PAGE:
Anima Mundi - Septentrion

Year of Release: 2002
Label: Mellow Records
Catalog Number: MMP 432
Format: CD
Total Time: 70:46:00

Hailing from Cuba, Anima Mundi delivers progressive rock that combines a wide variety of elements such as symphonic rock, new age and folk music. Whilst the opening instrumental track "Horizonte" is authentic new age all over, with the second instrumental "Por Siempre," the band already introduces a fair share of folk by means of bagpipes. Both Celtic influences as well as original Cuban melodies are woven throughout the band's compositions although from a "rock" perspective do not expect spectacular arrangements. The melody in "Centinea" is rather bland, whilst it's mainly the instrumental section on both keyboards and bagpipes that "save" this song. "Caleidoscopio" starts with the sound of birds from the rainforest introducing some Steve Howe-like acoustic guitar. This is followed immediately by one of the better tracks on the album, the lengthy "Peregrino Del Tiempo" which this time features some recorder as counterbalance to the electric guitar. As happens a lot the (weak) Spanish singing blocks the quality of the song, which next to the vocal part also includes two instrumental sections. The inclusion of the bagpipes, recorders and tin whistle next to the regular rock instruments is a bit similar to the feel of French band Seven Reizh. Those bagpipes really get a field day during the instrumental "La Montana Del Vigia" but to be honest they creep up all over the place losing their originality as time evolves.

Because of the length of the entire album, Anima Mundi has also included several instrumentals in order to spice up the diversity of the music. However, as already said, the fact that practically every song contains bagpipes one way or another becomes boring, losing all originality along the way. Glad then to hear a song like "El Umbral" where that electric guitar is finally taking over, backed by an interesting rhythm (but that bagpipe is there again as well!!!) before it changes towards an all acoustic offering. The end section could even be used for film purposes due to its magnificent chorus. The album's title track comes right at the very end in the form of the 11-minute long epic "Septentrion," which in fact is built out of five seperate building blocks, three of which are once again instrumental. In these sections the band is much more adventurous than in the vocal passages. All in all this album contains some nice moments but instead of delivering a shocking seventy minutes of original material I would have loved this band to be critical about their work and reduce the length of this album to their best fifty or so minutes. They should also reduce the involvment of the bagpipes in order to maintain their originality, whilst maybe one of the females might try to include some vocals next time around in order to diversify the vocal segments as well.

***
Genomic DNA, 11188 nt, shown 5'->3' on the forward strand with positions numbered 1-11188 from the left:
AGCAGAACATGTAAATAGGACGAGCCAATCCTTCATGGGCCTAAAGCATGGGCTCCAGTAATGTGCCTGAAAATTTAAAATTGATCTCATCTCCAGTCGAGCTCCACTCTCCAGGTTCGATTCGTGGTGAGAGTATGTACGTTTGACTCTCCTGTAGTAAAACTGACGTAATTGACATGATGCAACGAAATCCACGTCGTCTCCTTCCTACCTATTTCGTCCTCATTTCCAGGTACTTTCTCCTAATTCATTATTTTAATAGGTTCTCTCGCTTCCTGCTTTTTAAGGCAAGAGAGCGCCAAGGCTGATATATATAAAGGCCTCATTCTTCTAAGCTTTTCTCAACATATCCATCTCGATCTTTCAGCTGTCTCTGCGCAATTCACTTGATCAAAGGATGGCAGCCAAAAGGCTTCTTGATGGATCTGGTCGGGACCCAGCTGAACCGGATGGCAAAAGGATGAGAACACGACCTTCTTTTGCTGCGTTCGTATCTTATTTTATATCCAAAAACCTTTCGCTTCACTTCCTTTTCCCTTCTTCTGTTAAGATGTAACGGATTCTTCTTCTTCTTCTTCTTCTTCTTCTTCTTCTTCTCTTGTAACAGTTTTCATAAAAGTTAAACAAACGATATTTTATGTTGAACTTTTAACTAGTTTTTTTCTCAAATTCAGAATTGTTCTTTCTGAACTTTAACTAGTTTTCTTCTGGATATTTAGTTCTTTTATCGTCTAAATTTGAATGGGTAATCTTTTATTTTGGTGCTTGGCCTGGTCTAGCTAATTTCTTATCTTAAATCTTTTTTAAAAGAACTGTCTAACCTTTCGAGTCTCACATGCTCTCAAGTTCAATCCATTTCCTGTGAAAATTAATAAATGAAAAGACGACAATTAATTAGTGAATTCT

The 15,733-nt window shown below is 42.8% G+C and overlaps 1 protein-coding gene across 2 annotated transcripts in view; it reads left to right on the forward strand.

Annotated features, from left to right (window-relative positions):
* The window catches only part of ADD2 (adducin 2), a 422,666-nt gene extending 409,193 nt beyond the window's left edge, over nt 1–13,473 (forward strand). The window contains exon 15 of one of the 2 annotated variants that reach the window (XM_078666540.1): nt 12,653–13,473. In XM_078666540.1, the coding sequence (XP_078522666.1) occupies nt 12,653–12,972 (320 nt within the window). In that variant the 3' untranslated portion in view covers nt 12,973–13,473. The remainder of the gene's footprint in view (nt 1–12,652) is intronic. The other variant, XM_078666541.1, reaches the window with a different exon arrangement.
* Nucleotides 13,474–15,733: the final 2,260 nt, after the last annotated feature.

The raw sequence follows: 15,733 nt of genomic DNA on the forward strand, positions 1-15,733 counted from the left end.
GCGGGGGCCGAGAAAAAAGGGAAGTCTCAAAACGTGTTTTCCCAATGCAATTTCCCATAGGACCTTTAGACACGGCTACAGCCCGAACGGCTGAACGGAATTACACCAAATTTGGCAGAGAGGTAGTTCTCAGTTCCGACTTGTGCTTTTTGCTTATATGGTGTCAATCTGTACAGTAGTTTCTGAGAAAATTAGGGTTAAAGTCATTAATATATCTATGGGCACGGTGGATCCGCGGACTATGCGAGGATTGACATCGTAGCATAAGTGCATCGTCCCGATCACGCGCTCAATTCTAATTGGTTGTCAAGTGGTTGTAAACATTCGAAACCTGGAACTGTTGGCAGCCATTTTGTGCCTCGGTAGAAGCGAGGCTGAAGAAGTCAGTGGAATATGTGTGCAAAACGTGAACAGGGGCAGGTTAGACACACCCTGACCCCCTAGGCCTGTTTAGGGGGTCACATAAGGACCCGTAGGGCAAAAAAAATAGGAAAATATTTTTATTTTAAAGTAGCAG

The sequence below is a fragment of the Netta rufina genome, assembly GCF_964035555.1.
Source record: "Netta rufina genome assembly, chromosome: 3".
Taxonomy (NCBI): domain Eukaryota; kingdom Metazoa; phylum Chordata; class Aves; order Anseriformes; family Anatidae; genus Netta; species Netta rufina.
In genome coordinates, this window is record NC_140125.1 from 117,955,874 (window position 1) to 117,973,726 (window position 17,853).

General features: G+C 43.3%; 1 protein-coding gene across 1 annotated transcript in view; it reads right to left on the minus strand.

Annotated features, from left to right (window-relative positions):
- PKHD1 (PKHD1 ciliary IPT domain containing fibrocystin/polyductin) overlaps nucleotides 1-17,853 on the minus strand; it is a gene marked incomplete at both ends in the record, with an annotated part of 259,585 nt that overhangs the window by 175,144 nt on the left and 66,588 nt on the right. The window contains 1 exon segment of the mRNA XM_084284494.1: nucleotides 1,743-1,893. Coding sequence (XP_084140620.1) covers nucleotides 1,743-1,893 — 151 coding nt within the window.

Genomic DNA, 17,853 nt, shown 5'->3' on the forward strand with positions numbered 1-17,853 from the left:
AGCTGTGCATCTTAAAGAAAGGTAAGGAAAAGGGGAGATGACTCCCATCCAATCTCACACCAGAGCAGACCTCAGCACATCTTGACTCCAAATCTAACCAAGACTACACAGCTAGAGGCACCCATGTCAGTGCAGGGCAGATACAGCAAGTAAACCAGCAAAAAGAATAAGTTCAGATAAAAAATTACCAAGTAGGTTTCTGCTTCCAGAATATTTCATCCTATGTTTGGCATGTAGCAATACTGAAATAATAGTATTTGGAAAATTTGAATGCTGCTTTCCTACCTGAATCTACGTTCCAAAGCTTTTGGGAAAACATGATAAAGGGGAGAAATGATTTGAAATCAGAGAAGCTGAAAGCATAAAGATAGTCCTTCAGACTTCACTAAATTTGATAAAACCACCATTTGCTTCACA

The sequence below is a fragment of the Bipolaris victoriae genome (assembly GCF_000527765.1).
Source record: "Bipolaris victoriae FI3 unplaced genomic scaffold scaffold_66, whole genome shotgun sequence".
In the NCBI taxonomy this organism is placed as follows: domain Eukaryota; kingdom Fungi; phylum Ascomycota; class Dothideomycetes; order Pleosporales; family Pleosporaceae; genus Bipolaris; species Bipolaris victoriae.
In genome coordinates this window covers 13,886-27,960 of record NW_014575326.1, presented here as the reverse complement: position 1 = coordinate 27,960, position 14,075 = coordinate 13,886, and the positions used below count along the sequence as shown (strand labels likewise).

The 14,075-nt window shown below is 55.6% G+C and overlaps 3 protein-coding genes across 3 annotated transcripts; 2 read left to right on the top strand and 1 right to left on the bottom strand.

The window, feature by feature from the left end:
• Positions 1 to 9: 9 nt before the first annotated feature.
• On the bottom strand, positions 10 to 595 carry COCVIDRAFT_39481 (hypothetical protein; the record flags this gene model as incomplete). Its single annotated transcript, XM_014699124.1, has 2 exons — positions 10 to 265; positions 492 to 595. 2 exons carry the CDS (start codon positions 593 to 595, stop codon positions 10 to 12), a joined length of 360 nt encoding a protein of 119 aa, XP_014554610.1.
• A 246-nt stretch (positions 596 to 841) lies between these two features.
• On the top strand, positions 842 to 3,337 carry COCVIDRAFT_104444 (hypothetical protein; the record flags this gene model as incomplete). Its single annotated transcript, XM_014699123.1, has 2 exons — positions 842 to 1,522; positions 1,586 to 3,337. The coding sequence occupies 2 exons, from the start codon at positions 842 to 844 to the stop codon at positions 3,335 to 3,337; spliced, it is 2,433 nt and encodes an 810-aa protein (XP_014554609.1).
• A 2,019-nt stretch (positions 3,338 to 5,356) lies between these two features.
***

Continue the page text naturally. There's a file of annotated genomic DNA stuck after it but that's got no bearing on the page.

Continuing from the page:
Horizonte (2:00) / Por Siempre (3:44) / Centinela (5:16) / Caleidoscopio (2:22) / Peregrino Del Tiempo (11:31) / Mas Alla (5:13) / La Montana Del Vigia (4:25) / Las Praderas Del Corazon (6:33) / Tierra Invisible (3:51) / El Hallazgo (5:45) / El Umbral (8:41) / Septentrion (11:16)

Roberto Diaz - electric and acoustic guitar, steel guitar, vocals
Virginia Peraza - keyboards, vocals
Ariel Vald?s - drums, percussion
Ariel Angel - bass
Anaisy Gomez - Galician bag pipes, recorder, clarinet
Regis Rodriguez - Galician bag pipes, recorder, thin whistle, vocals
Andremil Oropeza - lead vocals

Septentrion (2002)
Jagannath Orbit (2008)

Genre: Progressive Rock

Origin CU

Added: September 22nd 2003
Reviewer: John "Bobo" Bollenberg

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Language: english


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